The way of the cross(-dresser)
Catholicism, gender and race in two novels by Louise Erdrich
in Passing into the present
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This chapter examines the enduring significance of religion as a category of identity in contemporary U.S. society, analysing the ways in which religious discourse overlaps with raced and gendered identities in two novels by contemporary German American-Ojibway writer Louise Erdrich: Tracks (1988) and The Last Report on the Miracles at Little No Horse (2001). Perhaps because of scholars' profound commitment to anti-essentialism from the 1980s on, race and gender, as categories that have been historically conceived as rooted in the body, have received the most attention. Erdrich's preoccupation with religious identity is mapped upon the bodies of two women who pass in order to take up their Catholic vocations. In her comprehensive study of tranvestism, Marjorie Garber warns against restricting discussions of cross-dressing ‘to the context of an emerging gay and lesbian identity’. For her, the cross-dresser represents a ‘third term’ that ‘questions binary thinking and introduces crisis’ and which ‘puts in question the idea of one: of identity, self-sufficiency, self-knowledge’. In Tracks and The Last Report, the category in crisis is Catholicism.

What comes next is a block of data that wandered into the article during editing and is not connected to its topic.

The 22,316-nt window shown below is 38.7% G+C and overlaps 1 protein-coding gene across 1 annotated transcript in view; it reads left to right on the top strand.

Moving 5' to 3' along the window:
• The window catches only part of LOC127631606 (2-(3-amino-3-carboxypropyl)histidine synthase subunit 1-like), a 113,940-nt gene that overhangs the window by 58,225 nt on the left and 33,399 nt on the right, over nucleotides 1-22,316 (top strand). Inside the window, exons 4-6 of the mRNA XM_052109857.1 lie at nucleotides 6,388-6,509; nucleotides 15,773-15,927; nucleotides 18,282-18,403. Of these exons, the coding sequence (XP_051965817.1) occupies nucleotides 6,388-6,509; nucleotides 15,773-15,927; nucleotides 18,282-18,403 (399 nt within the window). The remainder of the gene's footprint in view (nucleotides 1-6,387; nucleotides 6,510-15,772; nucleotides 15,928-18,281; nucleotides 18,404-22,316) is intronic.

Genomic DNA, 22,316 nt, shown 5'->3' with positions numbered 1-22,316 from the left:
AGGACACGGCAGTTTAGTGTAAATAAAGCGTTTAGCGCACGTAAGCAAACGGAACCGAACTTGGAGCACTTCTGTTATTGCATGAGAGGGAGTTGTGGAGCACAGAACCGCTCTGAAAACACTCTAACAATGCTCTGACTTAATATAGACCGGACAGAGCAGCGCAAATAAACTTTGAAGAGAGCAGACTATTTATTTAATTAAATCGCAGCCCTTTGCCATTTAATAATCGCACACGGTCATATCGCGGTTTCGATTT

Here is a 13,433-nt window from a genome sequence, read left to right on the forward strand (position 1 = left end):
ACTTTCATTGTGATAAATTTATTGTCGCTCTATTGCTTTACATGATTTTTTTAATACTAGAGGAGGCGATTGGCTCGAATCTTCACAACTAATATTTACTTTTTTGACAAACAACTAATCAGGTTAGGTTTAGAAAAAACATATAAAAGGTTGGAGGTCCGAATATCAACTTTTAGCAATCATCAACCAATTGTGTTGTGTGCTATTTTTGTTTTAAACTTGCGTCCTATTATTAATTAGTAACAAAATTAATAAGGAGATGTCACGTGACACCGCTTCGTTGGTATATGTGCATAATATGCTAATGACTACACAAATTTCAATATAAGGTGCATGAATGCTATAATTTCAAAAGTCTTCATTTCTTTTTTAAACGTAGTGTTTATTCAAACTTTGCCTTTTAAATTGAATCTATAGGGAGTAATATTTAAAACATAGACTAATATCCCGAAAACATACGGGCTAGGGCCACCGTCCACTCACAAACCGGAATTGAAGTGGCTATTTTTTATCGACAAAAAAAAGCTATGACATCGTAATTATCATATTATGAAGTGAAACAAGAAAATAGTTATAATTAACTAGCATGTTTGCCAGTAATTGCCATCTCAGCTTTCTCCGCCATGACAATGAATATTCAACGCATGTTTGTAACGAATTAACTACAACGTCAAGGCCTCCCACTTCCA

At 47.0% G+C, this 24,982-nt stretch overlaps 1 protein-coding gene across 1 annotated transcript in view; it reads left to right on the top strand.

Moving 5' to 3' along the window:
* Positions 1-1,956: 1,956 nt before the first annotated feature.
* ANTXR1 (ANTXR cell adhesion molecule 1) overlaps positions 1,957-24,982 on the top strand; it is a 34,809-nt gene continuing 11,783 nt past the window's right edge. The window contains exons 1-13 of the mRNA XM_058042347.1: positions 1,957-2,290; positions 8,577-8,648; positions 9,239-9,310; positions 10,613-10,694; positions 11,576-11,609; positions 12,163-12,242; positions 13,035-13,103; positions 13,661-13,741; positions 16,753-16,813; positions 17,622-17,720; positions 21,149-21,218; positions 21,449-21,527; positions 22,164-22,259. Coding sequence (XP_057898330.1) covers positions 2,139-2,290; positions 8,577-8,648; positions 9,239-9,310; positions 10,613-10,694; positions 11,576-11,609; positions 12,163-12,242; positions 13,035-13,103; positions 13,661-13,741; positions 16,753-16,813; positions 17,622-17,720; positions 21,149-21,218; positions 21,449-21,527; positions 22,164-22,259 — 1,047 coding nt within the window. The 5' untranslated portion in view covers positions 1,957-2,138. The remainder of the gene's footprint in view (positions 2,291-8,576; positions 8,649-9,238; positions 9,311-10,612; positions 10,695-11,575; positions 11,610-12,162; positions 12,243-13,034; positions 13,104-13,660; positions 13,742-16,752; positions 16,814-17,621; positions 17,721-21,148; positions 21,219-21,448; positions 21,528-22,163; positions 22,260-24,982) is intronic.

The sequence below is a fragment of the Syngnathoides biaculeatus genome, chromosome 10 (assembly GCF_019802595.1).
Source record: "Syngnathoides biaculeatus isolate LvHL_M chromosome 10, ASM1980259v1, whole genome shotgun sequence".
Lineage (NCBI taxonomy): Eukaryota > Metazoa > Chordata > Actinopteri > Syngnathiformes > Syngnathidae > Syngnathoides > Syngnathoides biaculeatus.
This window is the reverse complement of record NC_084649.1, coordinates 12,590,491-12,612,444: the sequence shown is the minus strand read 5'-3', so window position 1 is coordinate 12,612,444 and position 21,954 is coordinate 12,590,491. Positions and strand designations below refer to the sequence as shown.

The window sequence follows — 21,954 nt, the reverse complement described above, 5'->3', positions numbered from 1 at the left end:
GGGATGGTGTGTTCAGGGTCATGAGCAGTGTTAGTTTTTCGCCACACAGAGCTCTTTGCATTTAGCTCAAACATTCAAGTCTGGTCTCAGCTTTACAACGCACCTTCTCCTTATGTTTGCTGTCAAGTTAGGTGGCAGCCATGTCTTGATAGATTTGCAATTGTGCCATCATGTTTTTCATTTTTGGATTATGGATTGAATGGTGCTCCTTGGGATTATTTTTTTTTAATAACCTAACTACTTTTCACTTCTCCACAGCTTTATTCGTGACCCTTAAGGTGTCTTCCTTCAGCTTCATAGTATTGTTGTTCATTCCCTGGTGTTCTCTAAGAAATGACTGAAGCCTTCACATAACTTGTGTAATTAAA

Passing into the present

Contemporary American fiction of racial and gender passing

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